Coast Guard Heroes: Richard T. Snyder

The Coast Guard Compass was proud to unveil the first 25 heroes the service’s new fast response cutters would be named for and we are even prouder to share the next 10 names with you in a continuation of our Coast Guard Heroes series. Over the next two weeks we’ll be sharing profiles of the namesakes of the Coast Guard’s fast response cutters, from legends of the U.S. Life Saving Service to courageous men who served during the Vietnam War. Today, we share with you the story of Richard T. Snyder.

Written by Christopher Havern

LST-168 on beach after conducting a landing. U.S. Coast Guard photo.

LST-168 on beach after conducting a landing. U.S. Coast Guard photo.

Richard T. Snyder was born in Clyde, Ohio, on Nov. 25, 1922. He graduated from Clyde High School on May 28, 1940, and after working as a welder, he enlisted in the U.S. Coast Guard in Cleveland, Ohio, on Dec. 29, 1941. While initially training at the Coast Guard station in Ashtabula, Ohio, he later trained as a boatswain’s mate at Manhattan Beach Training Station.

He was eventually assigned to the Captain of the Port, Cleveland, until he was assigned to Landing Support Tank, or LST, Flotilla 8 on Feb. 11, 1943. He was subsequently assigned to LST-168 and by Feb. 1, 1944, he attained the rank of boatswain’s mate first class.

On April 19, 1944, Snyder transferred to another Naval unit.

Just a month later, allied forces made their plan to invade the island of Biak, located at the western end of Papua New Guinea. The island dominated the entrance to Geelvink Bay and was already taken over by nearly 11,000 Japanese troops under the command of Col. Kuzume Naoyuki.

The U.S. Army’s 41st Infantry Division landed on the island of Biak on May 27, 1944. By late that afternoon, 12,000 troops had landed on the island, bringing with them 12 M-4 Sherman tanks, 29 field guns, 500 vehicles and 2,400 tons of supplies.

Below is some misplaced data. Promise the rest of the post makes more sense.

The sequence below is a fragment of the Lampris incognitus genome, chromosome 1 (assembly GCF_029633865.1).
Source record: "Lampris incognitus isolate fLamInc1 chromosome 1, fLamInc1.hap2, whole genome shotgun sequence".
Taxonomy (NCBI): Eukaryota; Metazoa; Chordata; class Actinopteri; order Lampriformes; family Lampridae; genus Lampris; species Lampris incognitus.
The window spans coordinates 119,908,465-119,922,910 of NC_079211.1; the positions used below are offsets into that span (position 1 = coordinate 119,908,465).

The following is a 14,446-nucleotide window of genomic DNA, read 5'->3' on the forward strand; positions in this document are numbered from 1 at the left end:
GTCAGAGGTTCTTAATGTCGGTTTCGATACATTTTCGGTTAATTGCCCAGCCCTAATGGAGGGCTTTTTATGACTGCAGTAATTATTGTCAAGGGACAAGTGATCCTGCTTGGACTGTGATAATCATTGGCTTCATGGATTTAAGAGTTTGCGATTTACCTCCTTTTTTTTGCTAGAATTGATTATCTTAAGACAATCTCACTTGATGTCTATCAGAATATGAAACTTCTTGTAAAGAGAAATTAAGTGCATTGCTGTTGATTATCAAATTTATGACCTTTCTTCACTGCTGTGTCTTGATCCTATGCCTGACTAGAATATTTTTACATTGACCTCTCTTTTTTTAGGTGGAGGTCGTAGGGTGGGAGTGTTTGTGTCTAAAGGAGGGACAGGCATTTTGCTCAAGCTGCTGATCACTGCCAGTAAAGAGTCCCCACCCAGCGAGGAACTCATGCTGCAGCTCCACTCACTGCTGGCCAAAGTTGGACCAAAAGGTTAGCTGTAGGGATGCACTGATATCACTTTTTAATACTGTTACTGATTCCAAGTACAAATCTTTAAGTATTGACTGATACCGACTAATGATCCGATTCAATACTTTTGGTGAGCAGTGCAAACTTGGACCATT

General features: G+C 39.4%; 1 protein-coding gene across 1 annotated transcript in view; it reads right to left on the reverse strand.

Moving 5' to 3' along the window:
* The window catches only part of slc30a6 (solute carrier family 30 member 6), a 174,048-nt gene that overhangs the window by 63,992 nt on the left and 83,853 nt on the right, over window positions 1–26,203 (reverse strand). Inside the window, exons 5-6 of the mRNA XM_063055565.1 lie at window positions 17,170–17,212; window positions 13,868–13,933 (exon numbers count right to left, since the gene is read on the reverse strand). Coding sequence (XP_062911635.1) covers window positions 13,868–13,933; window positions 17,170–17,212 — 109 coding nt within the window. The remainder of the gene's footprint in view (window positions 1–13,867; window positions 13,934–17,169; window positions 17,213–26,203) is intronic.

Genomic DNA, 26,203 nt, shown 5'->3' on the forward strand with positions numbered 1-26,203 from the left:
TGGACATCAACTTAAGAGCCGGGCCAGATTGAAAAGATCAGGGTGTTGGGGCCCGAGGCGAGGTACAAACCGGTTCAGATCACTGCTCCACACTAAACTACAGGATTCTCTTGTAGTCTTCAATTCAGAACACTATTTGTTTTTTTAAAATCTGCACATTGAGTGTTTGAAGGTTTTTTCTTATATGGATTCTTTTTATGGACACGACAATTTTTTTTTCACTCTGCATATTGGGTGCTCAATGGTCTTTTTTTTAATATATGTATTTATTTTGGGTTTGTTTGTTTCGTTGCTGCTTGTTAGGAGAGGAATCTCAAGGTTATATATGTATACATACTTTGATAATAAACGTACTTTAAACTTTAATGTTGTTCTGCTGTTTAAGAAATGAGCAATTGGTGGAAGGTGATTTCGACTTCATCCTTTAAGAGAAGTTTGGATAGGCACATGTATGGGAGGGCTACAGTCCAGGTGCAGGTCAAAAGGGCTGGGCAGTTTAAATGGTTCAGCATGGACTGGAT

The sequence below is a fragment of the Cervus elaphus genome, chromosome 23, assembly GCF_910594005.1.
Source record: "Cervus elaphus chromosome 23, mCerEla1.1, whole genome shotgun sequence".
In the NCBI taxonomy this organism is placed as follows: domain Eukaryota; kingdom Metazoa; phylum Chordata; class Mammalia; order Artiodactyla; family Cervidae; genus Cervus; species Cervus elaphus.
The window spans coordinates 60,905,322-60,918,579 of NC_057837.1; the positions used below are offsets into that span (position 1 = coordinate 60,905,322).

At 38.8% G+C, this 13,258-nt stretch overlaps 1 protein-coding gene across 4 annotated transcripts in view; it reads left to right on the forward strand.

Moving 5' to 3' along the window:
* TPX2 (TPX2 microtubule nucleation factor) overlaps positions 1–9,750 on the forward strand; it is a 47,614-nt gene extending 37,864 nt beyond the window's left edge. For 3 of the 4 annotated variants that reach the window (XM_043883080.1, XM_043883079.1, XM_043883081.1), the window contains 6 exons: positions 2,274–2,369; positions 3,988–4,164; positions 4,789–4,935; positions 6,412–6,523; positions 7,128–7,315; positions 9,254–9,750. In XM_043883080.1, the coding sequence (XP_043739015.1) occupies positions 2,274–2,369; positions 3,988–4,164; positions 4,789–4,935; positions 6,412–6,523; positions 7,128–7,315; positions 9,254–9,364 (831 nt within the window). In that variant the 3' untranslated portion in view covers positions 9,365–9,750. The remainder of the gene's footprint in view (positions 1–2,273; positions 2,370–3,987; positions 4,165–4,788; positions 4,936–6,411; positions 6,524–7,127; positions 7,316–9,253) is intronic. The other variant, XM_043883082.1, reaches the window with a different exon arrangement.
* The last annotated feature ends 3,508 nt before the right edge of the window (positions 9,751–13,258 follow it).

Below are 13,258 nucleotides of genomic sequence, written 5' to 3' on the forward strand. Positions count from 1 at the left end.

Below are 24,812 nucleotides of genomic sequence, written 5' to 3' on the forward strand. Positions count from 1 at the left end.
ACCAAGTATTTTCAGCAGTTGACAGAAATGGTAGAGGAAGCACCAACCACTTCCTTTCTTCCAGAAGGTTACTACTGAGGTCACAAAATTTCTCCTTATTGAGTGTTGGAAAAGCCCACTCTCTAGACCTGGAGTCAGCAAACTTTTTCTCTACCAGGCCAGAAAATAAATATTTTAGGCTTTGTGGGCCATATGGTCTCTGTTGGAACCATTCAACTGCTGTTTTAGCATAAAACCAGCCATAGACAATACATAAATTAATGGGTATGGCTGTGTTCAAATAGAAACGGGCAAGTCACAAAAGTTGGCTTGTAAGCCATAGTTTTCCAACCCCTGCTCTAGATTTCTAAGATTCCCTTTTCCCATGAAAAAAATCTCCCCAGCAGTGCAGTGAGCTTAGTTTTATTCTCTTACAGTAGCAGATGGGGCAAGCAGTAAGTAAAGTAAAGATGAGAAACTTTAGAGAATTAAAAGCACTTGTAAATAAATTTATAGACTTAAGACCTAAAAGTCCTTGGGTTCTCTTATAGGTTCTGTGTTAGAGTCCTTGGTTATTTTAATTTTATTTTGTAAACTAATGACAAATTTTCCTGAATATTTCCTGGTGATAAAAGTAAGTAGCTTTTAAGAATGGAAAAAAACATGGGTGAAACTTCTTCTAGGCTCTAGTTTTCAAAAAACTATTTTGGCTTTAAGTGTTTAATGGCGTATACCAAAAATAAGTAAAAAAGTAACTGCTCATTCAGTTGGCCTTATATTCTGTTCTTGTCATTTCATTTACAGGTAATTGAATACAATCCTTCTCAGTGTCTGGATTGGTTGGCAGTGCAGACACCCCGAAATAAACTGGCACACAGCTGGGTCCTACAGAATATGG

The service record photo of Richard Thomas Snyder. U.S. Coast Guard photo.

The service record photo of Richard Thomas Snyder. U.S. Coast Guard photo.

On that day as U.S. forces attacked Biak Island, Snyder was serving as a member of Navy Beach Party Number Six when members of a landing party were subject to severe hand grenade bombardment from Japanese troops in two caves camouflaged in the cliff near the beach.

Snyder procured a weapon and hand grenades and by tossing the grenades into the caves and subsequently killing four Japanese troops, Snyder eliminated the enemy resistance. By his initiative and resourceful fighting qualities under fire, he the defeated enemy resistance and made possible the expeditious landing of vital material without casualty.

For gallantry in action during the amphibious assault, Snyder was awarded the Silver Star. In his award citation, it was noted that, “Snyder’s forceful initiative, cool courage and unwavering devotion to duty in the face of grave danger were in keeping with the highest traditions of the United States Naval Service.”

After the landings at Biak, Snyder would also participate in the landings at Morotai and at Lingayen Gulf in the PhilippinesSnyder was honorably discharged as a ChiefPetty Officer and separated from the service Sept. 13, 1945.

In addition to a Silver Star, Snyder was entitled to six bronze stars on his campaign ribbons which included the American Theater Ribbon, the Asiatic-Pacific Theater Medal, the Philippine Liberation Medal, a Letter of Commendation from General MacArthur for his actions in the Admiralty Islands landings, and the Good Conduct Medal. Snyder passed away on Nov. 25, 1989.

Map of the landing operations conducted against the Japanese on Biak Island.

Map of the landing operations conducted against the Japanese on Biak Island.

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